Second, assuming arguendo that copyright is the most relevant legal theory (or even a relevant legal theory), the columnist failed to note that the amount taken is a critical factor in copyright actions. The question posed states that the title is a single line of a poem, and that line does not include either the title of the poem or a proper name. I have found no reported or unreported case in which that amount of copying—even of recent material that was clearly in copyright—was found to be an infringement.

   Third, the columnist mixes her copyright-term definitions. She correctly notes that, since Lord Byron died in 1824, a work published in his lifetime is in the public domain in the US. (The columnist cannot be blamed for editorial ineptitude here in creating a minor misstatement.) However, in the very next sentence she jumps from the "measured by lifetime-plus-years" system to the "95 years after first publication" system (that in any event could not apply in this context because first publication of Byron's poetry was not in the US) without any explanation.

   That the columnist came to the correct conclusion—the stated use does not created a copyright problem—does not excuse the incorrect and misleading analysis. The whole point of a column of this nature is to enable authors to at least ask the right questions concerning their own works. This one did neither.

What is an author? A name by any other legal definition…

The Copyright Act is remarkably obtuse in defining terms. For example, "published" is defined only as to phonorecordings, despite being used 117 times in other contexts. Most critical definitions are in § 101 of the Copyright Act; good writing practices would put all definitions in one place, except those few definitions that are unique to a subsection. Good writing practices being far more than we can reasonably expect from our elected representatives, we are stuck with trying to define "author" by negative inference. At various places in § 101, we find these definitions (all boldface emphasis added):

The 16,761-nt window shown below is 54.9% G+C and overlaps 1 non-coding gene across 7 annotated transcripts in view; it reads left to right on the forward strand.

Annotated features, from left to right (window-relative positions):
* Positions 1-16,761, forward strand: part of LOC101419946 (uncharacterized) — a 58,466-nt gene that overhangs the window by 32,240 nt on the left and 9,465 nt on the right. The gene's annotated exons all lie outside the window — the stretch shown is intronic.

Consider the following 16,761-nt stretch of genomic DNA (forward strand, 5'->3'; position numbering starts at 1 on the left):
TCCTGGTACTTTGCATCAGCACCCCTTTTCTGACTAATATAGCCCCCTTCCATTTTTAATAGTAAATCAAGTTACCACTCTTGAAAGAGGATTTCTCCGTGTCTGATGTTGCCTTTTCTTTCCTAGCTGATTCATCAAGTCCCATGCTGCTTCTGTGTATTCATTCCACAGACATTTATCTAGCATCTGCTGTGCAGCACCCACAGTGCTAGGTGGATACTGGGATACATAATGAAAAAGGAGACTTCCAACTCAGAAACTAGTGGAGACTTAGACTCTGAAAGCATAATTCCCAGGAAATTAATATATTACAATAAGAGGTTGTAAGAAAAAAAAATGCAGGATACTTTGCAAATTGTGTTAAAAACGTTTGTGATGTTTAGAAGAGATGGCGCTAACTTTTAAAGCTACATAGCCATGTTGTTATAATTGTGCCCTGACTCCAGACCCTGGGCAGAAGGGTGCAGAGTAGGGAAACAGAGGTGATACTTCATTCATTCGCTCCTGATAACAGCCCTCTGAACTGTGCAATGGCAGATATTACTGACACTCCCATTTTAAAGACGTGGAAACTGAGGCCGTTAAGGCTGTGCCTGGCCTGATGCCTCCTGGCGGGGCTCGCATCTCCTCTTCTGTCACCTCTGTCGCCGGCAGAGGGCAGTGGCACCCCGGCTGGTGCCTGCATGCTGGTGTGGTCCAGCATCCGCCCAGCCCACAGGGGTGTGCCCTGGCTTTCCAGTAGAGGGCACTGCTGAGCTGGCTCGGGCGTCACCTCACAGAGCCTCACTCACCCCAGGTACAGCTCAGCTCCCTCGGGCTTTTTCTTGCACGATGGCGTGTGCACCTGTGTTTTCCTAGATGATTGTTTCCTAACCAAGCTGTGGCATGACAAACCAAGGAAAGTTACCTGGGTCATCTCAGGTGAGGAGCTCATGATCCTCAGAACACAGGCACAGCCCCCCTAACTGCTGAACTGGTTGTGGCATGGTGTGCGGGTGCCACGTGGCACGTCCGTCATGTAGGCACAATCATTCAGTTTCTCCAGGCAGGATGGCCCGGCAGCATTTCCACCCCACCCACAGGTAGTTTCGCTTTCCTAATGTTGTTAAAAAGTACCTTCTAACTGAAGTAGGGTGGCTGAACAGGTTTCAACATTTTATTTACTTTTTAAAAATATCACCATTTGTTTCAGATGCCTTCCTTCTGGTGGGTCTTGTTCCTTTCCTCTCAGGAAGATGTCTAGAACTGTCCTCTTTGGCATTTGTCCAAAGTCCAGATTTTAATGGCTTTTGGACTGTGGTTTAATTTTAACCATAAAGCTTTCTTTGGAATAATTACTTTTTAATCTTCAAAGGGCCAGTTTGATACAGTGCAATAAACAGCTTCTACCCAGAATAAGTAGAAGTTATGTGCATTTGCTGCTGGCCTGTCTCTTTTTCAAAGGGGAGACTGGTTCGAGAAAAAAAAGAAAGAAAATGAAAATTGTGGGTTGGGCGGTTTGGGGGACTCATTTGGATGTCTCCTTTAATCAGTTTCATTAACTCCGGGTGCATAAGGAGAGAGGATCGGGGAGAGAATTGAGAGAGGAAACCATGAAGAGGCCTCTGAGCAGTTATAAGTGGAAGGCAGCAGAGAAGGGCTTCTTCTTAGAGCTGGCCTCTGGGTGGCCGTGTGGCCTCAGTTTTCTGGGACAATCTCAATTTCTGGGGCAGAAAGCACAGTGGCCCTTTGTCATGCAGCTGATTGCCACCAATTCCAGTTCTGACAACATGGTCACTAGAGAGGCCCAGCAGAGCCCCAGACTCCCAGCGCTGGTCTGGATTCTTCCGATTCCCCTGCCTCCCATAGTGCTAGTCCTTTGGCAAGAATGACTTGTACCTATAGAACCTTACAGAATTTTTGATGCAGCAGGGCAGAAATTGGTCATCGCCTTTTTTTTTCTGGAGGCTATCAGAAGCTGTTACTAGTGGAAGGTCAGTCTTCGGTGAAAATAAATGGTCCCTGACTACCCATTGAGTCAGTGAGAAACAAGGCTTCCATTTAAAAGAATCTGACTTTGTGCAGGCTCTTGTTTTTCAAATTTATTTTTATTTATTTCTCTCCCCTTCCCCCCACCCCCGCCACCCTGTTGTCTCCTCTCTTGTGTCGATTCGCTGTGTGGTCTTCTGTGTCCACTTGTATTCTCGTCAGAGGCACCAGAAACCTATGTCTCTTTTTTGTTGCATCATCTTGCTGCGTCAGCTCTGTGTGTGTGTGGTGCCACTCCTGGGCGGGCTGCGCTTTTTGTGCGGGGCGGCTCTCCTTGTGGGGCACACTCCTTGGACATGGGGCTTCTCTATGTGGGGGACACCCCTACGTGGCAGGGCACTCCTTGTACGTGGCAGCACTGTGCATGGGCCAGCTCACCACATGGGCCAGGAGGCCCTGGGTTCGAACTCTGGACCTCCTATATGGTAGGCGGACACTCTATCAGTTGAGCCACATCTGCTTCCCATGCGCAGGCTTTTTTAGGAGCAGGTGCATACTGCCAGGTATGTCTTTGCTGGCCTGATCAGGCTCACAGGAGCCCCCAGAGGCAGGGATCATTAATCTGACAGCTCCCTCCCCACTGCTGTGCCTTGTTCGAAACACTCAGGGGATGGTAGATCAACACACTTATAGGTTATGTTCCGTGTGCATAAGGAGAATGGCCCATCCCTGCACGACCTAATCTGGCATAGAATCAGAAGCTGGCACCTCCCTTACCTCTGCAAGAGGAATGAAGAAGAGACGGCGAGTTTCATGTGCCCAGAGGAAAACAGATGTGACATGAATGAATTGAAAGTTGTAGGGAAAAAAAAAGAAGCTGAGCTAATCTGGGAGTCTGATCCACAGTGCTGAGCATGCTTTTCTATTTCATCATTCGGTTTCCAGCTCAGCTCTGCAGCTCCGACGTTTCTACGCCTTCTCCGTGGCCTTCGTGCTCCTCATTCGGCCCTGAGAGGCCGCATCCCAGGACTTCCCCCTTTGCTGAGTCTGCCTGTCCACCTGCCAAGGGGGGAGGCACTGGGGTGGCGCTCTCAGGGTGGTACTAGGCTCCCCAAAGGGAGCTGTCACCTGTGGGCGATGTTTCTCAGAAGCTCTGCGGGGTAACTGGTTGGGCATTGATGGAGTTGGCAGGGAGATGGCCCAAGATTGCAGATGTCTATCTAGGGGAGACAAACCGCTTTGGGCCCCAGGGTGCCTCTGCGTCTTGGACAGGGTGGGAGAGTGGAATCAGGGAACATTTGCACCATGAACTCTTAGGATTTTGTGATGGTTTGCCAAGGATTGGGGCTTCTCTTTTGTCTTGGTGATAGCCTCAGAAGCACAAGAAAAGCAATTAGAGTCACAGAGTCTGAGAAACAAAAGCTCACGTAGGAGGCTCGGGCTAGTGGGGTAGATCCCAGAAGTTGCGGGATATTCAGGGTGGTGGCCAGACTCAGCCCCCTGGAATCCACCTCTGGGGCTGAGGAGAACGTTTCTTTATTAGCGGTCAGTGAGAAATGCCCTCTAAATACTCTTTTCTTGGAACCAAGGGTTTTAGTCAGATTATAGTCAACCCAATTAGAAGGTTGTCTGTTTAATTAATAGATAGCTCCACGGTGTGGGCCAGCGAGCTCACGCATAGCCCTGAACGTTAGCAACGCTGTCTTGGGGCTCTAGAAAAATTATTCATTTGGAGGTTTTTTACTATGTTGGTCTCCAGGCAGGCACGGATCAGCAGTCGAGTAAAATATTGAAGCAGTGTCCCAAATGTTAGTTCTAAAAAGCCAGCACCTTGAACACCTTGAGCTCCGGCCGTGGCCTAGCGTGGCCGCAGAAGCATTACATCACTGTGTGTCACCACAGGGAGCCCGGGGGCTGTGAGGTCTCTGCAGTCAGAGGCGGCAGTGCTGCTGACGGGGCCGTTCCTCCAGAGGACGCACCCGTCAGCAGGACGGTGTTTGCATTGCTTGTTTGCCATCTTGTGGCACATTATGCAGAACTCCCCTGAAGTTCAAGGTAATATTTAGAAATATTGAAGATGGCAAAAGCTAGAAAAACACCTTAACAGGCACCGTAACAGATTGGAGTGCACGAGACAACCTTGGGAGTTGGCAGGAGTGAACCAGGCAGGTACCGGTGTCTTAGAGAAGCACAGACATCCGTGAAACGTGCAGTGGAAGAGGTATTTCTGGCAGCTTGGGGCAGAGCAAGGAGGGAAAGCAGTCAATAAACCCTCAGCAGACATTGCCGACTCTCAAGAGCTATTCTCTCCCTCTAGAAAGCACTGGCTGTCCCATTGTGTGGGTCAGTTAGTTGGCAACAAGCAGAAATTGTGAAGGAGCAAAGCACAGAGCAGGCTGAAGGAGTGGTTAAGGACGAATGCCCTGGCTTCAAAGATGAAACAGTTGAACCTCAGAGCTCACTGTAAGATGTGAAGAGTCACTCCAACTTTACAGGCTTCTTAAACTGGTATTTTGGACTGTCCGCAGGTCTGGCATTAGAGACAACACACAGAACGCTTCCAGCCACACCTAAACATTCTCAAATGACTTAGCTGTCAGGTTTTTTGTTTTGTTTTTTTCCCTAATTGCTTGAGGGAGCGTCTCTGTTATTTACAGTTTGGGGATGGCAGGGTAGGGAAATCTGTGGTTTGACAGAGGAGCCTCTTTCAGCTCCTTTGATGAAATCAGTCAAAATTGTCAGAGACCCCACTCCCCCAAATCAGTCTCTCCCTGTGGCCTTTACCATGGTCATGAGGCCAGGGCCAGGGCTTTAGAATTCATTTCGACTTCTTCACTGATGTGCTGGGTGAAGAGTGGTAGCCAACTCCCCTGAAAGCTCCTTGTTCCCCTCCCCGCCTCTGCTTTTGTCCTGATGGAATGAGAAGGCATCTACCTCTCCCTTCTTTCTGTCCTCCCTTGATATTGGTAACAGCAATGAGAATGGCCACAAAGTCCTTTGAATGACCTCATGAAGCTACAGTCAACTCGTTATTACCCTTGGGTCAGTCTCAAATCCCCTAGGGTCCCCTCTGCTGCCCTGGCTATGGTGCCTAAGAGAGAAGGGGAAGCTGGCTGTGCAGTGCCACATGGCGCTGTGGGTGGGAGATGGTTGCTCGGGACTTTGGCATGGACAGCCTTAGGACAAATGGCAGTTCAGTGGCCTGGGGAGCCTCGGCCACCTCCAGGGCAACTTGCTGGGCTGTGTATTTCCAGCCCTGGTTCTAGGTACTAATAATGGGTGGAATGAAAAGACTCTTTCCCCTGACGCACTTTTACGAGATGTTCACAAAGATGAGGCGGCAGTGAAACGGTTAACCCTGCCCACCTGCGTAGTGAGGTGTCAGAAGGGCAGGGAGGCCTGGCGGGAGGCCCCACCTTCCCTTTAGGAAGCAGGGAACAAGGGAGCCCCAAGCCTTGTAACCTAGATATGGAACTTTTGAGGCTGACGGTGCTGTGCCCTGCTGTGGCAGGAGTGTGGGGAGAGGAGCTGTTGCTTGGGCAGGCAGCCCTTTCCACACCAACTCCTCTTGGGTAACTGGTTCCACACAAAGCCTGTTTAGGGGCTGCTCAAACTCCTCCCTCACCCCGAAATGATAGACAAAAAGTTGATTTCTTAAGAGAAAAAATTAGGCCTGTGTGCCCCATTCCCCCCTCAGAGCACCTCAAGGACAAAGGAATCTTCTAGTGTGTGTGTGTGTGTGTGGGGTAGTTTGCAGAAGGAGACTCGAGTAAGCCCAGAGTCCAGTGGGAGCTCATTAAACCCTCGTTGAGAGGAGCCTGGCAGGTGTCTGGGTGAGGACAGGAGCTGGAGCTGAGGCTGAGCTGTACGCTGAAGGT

A "joint work" is a work prepared by two or more authors with the intention that their contributions be merged into inseparable or interdependent parts of a unitary whole.

A work is "fixed" in a tangible medium of expression when its embodiment in a copy or phonorecord, by or under the authority of the author, is sufficiently permanent or stable to permit it to be perceived, reproduced, or otherwise communicated for a period of more than transitory duration.

An "anonymous work" is a work on the copies or phonorecords of which no natural person is identified as author.

A "compilation" is a work formed by the collection and assembling of preexisting materials or of data that are selected, coordinated, or arranged in such a way that the resulting work as a whole constitutes an original work of authorship. The term "compilation" includes collective works.

A "pseudonymous work" is a work on the copies or phonorecords of which the author is identified under a fictitious name.

[A] work is a "United States work" only if…
in the case of an unpublished work, all the authors of the work are nationals, domiciliaries, or habitual residents of the United States, or, in the case of an unpublished audiovisual work, all the authors are legal entities with headquarters in the United States

The author's ''widow'' or ''widower'' is the author's surviving spouse under the law of the author's domicile at the time of his or her death, whether or not the spouse has later remarried.

Most, and arguably all, of these imply that an "author" is what the law calls a "natural person"—that is, not a business organization, which I suppose makes corporations "unnatural persons" (which certainly fits with the Latin origin of the word). Of course, there is a significant exception; an exception perhaps so significant in terms of actual creation of copyrightable works that it may swallow the whole. Those familiar with the Act and its Byzantine structure (however unfair that comparison may be to the government of Byzantium) will note that I have omitted one critical definition from this list. My excuse is that it does not use the word "author" in it. (Really pathetic what I will try to create suspense, isn't it?)